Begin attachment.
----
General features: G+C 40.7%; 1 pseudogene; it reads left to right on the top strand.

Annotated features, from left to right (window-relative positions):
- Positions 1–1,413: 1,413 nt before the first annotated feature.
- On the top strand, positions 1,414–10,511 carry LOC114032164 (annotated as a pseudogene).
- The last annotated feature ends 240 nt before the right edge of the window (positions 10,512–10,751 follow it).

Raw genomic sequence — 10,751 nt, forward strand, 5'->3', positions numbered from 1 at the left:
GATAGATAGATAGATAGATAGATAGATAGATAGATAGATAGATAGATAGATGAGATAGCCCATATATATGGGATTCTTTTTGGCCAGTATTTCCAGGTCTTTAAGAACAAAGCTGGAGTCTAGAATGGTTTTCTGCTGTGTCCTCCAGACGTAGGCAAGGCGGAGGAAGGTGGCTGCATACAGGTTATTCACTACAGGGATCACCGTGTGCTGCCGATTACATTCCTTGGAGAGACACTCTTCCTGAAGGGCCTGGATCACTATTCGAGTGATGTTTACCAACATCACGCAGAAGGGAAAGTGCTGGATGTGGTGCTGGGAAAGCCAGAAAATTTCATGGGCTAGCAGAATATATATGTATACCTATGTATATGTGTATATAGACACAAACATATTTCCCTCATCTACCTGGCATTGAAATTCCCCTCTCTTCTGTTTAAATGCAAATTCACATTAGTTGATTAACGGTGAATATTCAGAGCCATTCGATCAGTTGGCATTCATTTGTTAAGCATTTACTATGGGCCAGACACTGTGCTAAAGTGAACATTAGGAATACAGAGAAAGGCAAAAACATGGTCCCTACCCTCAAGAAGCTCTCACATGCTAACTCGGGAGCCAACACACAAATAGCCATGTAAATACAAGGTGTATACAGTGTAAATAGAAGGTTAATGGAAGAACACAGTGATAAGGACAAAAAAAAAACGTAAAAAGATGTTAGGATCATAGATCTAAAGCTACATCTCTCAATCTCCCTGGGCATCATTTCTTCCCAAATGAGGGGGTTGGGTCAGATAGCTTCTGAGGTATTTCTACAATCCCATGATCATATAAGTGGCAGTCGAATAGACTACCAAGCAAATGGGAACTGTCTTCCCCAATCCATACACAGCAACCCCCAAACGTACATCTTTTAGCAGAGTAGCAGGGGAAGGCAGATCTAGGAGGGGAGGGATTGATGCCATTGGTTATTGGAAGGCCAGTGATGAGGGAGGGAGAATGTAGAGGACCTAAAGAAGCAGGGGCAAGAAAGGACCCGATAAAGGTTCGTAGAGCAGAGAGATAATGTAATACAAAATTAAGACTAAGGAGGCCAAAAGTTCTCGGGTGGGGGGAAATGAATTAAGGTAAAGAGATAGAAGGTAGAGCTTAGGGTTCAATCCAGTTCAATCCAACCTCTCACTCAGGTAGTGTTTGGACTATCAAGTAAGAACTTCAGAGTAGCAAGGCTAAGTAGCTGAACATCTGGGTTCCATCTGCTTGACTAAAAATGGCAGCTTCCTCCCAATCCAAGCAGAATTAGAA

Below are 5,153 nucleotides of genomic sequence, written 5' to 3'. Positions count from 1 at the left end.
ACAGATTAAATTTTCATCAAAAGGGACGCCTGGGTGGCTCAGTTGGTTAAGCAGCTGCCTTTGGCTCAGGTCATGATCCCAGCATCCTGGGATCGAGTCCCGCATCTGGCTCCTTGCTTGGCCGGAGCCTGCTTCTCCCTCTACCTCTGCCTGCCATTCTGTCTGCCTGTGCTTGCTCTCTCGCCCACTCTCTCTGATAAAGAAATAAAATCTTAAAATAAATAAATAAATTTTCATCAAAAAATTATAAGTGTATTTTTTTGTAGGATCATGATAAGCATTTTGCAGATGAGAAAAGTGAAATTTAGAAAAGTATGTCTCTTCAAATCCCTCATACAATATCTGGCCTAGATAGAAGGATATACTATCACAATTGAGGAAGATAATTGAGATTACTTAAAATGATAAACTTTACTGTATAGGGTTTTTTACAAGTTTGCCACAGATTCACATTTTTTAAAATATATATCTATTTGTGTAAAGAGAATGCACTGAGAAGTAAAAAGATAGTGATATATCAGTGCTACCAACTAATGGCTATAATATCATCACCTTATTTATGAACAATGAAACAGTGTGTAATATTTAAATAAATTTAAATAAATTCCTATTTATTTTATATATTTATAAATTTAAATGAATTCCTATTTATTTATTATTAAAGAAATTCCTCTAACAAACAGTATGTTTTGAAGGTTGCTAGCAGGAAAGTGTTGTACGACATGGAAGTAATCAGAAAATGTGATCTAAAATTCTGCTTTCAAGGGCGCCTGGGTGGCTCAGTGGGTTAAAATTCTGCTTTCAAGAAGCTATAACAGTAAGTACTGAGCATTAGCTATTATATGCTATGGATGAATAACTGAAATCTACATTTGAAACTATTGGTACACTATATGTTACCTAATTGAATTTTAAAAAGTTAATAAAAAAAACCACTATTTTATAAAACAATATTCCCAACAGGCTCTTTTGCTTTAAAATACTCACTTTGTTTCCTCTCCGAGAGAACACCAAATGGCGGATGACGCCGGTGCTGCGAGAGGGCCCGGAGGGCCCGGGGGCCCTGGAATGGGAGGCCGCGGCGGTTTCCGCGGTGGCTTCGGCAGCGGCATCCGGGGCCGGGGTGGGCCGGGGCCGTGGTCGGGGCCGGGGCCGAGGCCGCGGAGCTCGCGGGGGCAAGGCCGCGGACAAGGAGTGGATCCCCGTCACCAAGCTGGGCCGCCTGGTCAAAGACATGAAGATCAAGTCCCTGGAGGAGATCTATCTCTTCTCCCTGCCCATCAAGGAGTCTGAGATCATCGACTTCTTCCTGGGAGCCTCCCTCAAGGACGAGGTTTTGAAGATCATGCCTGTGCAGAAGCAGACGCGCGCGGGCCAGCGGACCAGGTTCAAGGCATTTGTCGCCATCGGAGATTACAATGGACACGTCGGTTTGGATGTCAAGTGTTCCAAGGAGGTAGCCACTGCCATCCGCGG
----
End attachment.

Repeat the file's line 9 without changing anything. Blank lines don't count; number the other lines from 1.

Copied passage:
ACAGATTAAATTTTCATCAAAAGGGACGCCTGGGTGGCTCAGTTGGTTAAGCAGCTGCCTTTGGCTCAGGTCATGATCCCAGCATCCTGGGATCGAGTCCCGCATCTGGCTCCTTGCTTGGCCGGAGCCTGCTTCTCCCTCTACCTCTGCCTGCCATTCTGTCTGCCTGTGCTTGCTCTCTCGCCCACTCTCTCTGATAAAGAAATAAAATCTTAAAATAAATAAATAAATTTTCATCAAAAAATTATAAGTGTATTTTTTTGTAGGATCATGATAAGCATTTTGCAGATGAGAAAAGTGAAATTTAGAAAAGTATGTCTCTTCAAATCCCTCATACAATATCTGGCCTAGATAGAAGGATATACTATCACAATTGAGGAAGATAATTGAGATTACTTAAAATGATAAACTTTACTGTATAGGGTTTTTTACAAGTTTGCCACAGATTCACATTTTTTAAAATATATATCTATTTGTGTAAAGAGAATGCACTGAGAAGTAAAAAGATAGTGATATATCAGTGCTACCAACTAATGGCTATAATATCATCACCTTATTTATGAACAATGAAACAGTGTGTAATATTTAAATAAATTTAAATAAATTCCTATTTATTTTATATATTTATAAATTTAAATGAATTCCTATTTATTTATTATTAAAGAAATTCCTCTAACAAACAGTATGTTTTGAAGGTTGCTAGCAGGAAAGTGTTGTACGACATGGAAGTAATCAGAAAATGTGATCTAAAATTCTGCTTTCAAGGGCGCCTGGGTGGCTCAGTGGGTTAAAATTCTGCTTTCAAGAAGCTATAACAGTAAGTACTGAGCATTAGCTATTATATGCTATGGATGAATAACTGAAATCTACATTTGAAACTATTGGTACACTATATGTTACCTAATTGAATTTTAAAAAGTTAATAAAAAAAACCACTATTTTATAAAACAATATTCCCAACAGGCTCTTTTGCTTTAAAATACTCACTTTGTTTCCTCTCCGAGAGAACACCAAATGGCGGATGACGCCGGTGCTGCGAGAGGGCCCGGAGGGCCCGGGGGCCCTGGAATGGGAGGCCGCGGCGGTTTCCGCGGTGGCTTCGGCAGCGGCATCCGGGGCCGGGGTGGGCCGGGGCCGTGGTCGGGGCCGGGGCCGAGGCCGCGGAGCTCGCGGGGGCAAGGCCGCGGACAAGGAGTGGATCCCCGTCACCAAGCTGGGCCGCCTGGTCAAAGACATGAAGATCAAGTCCCTGGAGGAGATCTATCTCTTCTCCCTGCCCATCAAGGAGTCTGAGATCATCGACTTCTTCCTGGGAGCCTCCCTCAAGGACGAGGTTTTGAAGATCATGCCTGTGCAGAAGCAGACGCGCGCGGGCCAGCGGACCAGGTTCAAGGCATTTGTCGCCATCGGAGATTACAATGGACACGTCGGTTTGGATGTCAAGTGTTCCAAGGAGGTAGCCACTGCCATCCGCGG